There is mounting anxiety in the National Basketball Association about the use of cocaine and its potent derivative, "free base."

Although there are no reliable figures on the use of cocaine by players, estimates by people in the game range from 40 percent to 75 percent, with perhaps as many as 10 percent getting high with free base.

The NBA formed a special committee, chaired by Mike Burke of the New York Knicks, after its June meetings to investigate drug use and stress and to make recommendations for education and rehabilitation.

"There is not a team in the league you can confidently say does not have a drug problem," said Frank Layden, general manager of the Utah Jazz. "Every team could benefit from a rehabilitation program. I had two (drug) cases out of 11 players last year. We need a place to send these people (for help)."

Layden referred to Jazz forward Bernard King, arrested in January on charges of sodomy and possession of cocaine, and to guard Terry Furlow, who died in a car accident in May. An autopsy revealed traces of valium and cocaine in Furlow's bloodstream.

Eddie Johnson, a guard for the Atlanta Hawks, was arrested July 13 and charged with possession of cocaine (found in a car he had rented) and driving under the influence of alcohol. He has said he is innocent.

Michael Gearon, president of the Hawks, said he believes that as many as half the players in the league may use cocaine and as many as 10 percent may use free base. Atlanta General Manager Stan Kasten put player use at 75 percent. "I believe we are on the verge of an epidemic of free base," Gearon said. "It is time we identified the problem. Free base is as dangerous as heroin, and it's a serious problem."

"Drugs are a problem in the league and cocaine is certainly the most popular one socially," Bob Ferry, Washington Bullet general manager, said. "I really wouldn't know what to look for in terms of symptoms. Unless a guy was really messed up. I wouldn't recognize it."

Ferry said he had no reason to believe any of his players used the drug. "I haven't had any feelings or indications that any of our players uses it," he said, "but it is popular and I guess it's possible someone is."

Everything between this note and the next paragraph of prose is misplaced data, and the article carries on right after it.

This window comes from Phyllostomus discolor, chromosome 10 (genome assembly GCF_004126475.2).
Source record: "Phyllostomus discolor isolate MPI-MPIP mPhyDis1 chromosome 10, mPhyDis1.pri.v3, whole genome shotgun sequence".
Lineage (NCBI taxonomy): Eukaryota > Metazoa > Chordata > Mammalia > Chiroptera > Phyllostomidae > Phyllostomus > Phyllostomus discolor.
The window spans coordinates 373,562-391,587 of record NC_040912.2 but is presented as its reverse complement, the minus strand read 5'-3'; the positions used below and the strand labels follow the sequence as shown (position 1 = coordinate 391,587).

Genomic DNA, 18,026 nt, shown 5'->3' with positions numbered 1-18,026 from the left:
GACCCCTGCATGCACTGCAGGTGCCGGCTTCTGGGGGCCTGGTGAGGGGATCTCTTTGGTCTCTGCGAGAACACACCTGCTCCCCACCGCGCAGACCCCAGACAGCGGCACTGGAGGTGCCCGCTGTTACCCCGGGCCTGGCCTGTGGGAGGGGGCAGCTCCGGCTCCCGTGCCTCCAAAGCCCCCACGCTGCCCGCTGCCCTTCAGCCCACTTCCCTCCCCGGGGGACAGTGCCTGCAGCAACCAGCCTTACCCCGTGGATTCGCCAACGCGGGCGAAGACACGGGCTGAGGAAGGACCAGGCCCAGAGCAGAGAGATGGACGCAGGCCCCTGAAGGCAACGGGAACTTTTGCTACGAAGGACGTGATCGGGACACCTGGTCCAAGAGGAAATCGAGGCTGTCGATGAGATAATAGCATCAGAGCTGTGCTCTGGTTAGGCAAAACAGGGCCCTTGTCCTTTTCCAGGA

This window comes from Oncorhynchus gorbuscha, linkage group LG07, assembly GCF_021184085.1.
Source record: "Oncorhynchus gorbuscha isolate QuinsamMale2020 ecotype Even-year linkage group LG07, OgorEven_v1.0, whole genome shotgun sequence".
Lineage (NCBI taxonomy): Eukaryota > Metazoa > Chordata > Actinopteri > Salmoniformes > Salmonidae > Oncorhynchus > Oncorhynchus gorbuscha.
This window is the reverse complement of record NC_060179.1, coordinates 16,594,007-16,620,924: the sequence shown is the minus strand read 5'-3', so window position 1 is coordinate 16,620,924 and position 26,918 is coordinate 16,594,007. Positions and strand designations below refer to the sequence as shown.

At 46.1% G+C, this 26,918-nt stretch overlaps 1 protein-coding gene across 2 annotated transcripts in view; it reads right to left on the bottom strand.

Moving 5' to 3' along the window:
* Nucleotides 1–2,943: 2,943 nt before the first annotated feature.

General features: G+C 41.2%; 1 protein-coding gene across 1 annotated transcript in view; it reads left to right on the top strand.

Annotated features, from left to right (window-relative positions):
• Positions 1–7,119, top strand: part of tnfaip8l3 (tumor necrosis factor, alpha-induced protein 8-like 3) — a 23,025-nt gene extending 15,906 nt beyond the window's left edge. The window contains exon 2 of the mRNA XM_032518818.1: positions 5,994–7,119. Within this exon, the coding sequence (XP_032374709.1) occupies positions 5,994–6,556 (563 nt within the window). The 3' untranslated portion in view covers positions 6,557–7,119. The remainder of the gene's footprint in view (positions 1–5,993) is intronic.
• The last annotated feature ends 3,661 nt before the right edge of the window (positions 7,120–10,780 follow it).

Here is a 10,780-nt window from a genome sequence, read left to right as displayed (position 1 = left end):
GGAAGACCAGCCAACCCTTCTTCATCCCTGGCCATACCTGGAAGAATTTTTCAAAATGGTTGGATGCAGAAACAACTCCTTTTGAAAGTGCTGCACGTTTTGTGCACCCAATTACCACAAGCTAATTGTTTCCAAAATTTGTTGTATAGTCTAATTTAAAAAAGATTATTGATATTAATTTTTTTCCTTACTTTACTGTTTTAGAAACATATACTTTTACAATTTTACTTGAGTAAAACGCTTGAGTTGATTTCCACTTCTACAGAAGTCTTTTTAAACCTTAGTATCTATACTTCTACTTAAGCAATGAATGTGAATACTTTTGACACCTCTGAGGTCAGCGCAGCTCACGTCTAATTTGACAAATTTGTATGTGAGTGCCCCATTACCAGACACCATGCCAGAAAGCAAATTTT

Ferry said he thought the 40 to 75 percent figure "sounds very, very high. But I may be naive."

A cocaine high lasts several hours, particularly the sense of mood elevation. For basketball players leading a pressurized, transitory life on the run, jetting to and from a series of one-night stands, the drug's ability to alleviate fatigue and elevate mood make it a favored way to unwind and party after a game.

Free base is said to produce a euphoria so intense that unsers may go on five-day binges that can cause psychological addiction and can cost from $2,000 to $12,000.

A player who asked not to be identified said of cocaine use: "It's really scary. Some of the best players in the league, players who don't even drink, are into free base, and they are spending some very big sums of money.

"I'm afraid it could get out of hand. Something crazy is going to happen in an airport or a hotel, and the whole thing could come tumbling down. A lot of people might not want to see an NBA game again (because of the stigma attached to drug use)."

Most players contacted by a reporter didn't want to comment for publication. One who did was Seattle guard Paul Westphal, who said he thinks 50 percent of the league's players may use cocaine, based on talks with players and trainers. He said he hasn't used it or seen others use it.

"Coke is rampant in the league, man," said a player who left the game a year ago. "I mean, 75 percent use it. It's like drinking water. You 'hit the blow' (sniff cocaine) to be sociable.

"Coke didn't start in the NBA, but it's now the drug of the money culture. It has taken the place of alcohol in the league."

In New York, Commissioner Larry O'Brien prepared this statement for the Los Angeles Times:

"The Nba, of course, recognizes that the use of drugs is a problem in our society today. We have no indication that the percentage of players in our league who may have tried drugs exceeds the percentage of the general population which has experimented with drugs.